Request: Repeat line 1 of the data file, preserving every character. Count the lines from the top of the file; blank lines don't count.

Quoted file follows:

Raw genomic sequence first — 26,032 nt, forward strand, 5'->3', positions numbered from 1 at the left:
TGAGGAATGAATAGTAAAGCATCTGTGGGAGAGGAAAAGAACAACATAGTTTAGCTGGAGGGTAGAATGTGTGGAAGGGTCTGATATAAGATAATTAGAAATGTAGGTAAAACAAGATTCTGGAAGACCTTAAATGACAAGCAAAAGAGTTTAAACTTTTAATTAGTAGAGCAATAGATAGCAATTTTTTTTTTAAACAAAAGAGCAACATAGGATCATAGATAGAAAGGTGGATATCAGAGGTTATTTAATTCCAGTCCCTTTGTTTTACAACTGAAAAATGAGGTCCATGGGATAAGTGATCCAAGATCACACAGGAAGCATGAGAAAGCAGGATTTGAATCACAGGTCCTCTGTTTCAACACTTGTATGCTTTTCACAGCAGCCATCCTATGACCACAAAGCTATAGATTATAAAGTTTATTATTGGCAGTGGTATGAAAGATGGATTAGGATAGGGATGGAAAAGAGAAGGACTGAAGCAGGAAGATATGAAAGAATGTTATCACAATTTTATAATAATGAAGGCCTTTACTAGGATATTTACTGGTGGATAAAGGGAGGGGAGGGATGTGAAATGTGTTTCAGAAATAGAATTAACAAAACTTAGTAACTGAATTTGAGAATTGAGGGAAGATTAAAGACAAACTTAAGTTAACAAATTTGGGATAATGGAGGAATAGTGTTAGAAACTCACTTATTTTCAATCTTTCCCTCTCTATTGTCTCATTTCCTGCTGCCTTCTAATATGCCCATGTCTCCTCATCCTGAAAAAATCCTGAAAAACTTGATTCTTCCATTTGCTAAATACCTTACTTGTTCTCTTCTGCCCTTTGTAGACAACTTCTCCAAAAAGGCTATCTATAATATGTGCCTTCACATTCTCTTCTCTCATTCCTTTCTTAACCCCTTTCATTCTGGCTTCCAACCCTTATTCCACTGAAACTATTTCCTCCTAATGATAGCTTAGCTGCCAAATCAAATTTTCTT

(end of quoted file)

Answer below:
Raw genomic sequence first — 26,032 nt, forward strand, 5'->3', positions numbered from 1 at the left: